Why do Mexicans migrate to the United States? Is there a typical Mexican migrant? Beginning in the 1970s, survey data indicated that the average migrant was a young, unmarried man who was poor, undereducated, and in search of better employment opportunities. This is the general view that most Americans still hold of immigrants from Mexico. On the Move argues that not only does this view of Mexican migrants reinforce the stereotype of their undesirability, but it also fails to capture the true diversity of migrants from Mexico and their evolving migration patterns over time.
Using survey data from over 145,000 Mexicans and in-depth interviews with nearly 140 Mexicans, Filiz Garip reveals a more accurate picture of Mexico-U.S migration. In the last fifty years there have been four primary waves: a male-dominated migration from rural areas in the 1960s and '70s, a second migration of young men from socioeconomically more well-off families during the 1980s, a migration of women joining spouses already in the United States in the late 1980s and ’90s, and a generation of more educated, urban migrants in the late 1990s and early 2000s. For each of these four stages, Garip examines the changing variety of reasons for why people migrate and migrants’ perceptions of their opportunities in Mexico and the United States.
Looking at Mexico-U.S. migration during the last half century, On the Move uncovers the vast mechanisms underlying the flow of people moving between nations.
Filiz Garip is professor of sociology at Cornell University.
"This analytically acute and beautifully written book expands our understanding of Mexican migration flows to the United States. Filiz Garip explores stimulating theoretical questions while bringing her analysis alive through portraits of individuals and families. Her masterful study will reshape how scholars investigate the causes and dynamics of migration movements."--Nancy Foner, coauthor of Strangers No More: Immigration and the Challenges of Integration in North America and Western Europe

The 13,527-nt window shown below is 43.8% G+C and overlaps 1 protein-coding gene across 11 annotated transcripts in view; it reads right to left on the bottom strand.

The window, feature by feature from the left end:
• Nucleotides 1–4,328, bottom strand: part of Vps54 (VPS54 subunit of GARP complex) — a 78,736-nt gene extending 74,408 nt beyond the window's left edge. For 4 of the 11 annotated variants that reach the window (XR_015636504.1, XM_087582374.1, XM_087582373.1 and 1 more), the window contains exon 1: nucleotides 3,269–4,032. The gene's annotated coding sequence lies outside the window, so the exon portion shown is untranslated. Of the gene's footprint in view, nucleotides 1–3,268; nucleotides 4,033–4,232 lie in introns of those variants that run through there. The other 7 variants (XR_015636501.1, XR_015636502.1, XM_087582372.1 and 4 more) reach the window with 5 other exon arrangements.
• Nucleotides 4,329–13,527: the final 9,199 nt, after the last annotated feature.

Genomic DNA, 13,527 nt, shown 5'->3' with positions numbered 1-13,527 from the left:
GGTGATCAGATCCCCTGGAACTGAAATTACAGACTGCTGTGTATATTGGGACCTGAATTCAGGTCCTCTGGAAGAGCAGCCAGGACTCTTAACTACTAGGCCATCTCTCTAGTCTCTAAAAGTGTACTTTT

"On the Move offers a creative and entirely original analysis to demonstrate convincingly why individuals have migrated from Mexico to the United States at different times for different reasons. Filiz Garip teaches us how seemingly contradictory propositions are often, in fact, quite complementary. Few people in the field today can match the methodological sophistication and substantive knowledge on display in this book."--Douglass Massey, Princeton University
"Mexicans and their descendants make up the largest immigrant group in the United States. Yet our theories for explaining this massive, intergenerational population transfer are incomplete. On the Move offers a comprehensive theory for the changing and diverse nature of Mexican migration: its composition, origins, destinations, and settlement. Groundbreaking in its methodological innovations, rich empirical materials, and policy implications, this book charts a new path for future migration scholarship."--Peggy Levitt, Wellesley College and Harvard University
Table of Contents:
List of Illustrations ix
List of Tables xi
1 Why Do People Migrate? Identifying Diverse Mechanisms of Migration 10
2 “Go Work Over There and Come Do Something Here” Circular Migrants 39
3 “We Leave to Help Our Parents Economically” Crisis Migrants 67
4 “Your Place Is Where Your Family Is” Family Migrants 95
5 “Putting Down Roots” Urban Migrants 122
6 Where Do We Go from Here? Conditional Theories and Diverse Policies 153